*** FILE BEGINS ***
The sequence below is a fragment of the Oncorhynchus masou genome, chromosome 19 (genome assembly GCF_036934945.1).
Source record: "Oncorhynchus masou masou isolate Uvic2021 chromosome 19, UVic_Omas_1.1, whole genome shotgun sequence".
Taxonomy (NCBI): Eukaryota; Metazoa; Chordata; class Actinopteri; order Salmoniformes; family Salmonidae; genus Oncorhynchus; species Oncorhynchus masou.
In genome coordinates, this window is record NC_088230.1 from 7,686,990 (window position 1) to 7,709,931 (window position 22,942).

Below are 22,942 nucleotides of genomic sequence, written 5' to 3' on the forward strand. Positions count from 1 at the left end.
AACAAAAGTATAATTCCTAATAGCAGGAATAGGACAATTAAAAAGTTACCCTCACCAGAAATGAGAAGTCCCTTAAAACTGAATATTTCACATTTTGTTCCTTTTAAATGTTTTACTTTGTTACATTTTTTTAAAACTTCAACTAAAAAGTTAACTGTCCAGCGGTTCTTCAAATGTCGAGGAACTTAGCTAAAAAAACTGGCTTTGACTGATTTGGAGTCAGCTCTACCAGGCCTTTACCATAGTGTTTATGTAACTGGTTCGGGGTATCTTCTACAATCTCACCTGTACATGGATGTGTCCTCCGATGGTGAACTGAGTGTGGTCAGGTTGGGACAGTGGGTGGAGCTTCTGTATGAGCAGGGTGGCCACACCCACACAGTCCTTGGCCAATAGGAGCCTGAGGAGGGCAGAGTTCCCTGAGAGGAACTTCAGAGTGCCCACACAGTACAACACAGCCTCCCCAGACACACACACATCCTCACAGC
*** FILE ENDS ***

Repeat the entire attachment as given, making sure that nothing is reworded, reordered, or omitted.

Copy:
The sequence below is a fragment of the Oncorhynchus masou genome, chromosome 19 (genome assembly GCF_036934945.1).
Source record: "Oncorhynchus masou masou isolate Uvic2021 chromosome 19, UVic_Omas_1.1, whole genome shotgun sequence".
Taxonomy (NCBI): Eukaryota; Metazoa; Chordata; class Actinopteri; order Salmoniformes; family Salmonidae; genus Oncorhynchus; species Oncorhynchus masou.
In genome coordinates, this window is record NC_088230.1 from 7,686,990 (window position 1) to 7,709,931 (window position 22,942).

Below are 22,942 nucleotides of genomic sequence, written 5' to 3' on the forward strand. Positions count from 1 at the left end.
AACAAAAGTATAATTCCTAATAGCAGGAATAGGACAATTAAAAAGTTACCCTCACCAGAAATGAGAAGTCCCTTAAAACTGAATATTTCACATTTTGTTCCTTTTAAATGTTTTACTTTGTTACATTTTTTTAAAACTTCAACTAAAAAGTTAACTGTCCAGCGGTTCTTCAAATGTCGAGGAACTTAGCTAAAAAAACTGGCTTTGACTGATTTGGAGTCAGCTCTACCAGGCCTTTACCATAGTGTTTATGTAACTGGTTCGGGGTATCTTCTACAATCTCACCTGTACATGGATGTGTCCTCCGATGGTGAACTGAGTGTGGTCAGGTTGGGACAGTGGGTGGAGCTTCTGTATGAGCAGGGTGGCCACACCCACACAGTCCTTGGCCAATAGGAGCCTGAGGAGGGCAGAGTTCCCTGAGAGGAACTTCAGAGTGCCCACACAGTACAACACAGCCTCCCCAGACACACACACATCCTCACAGC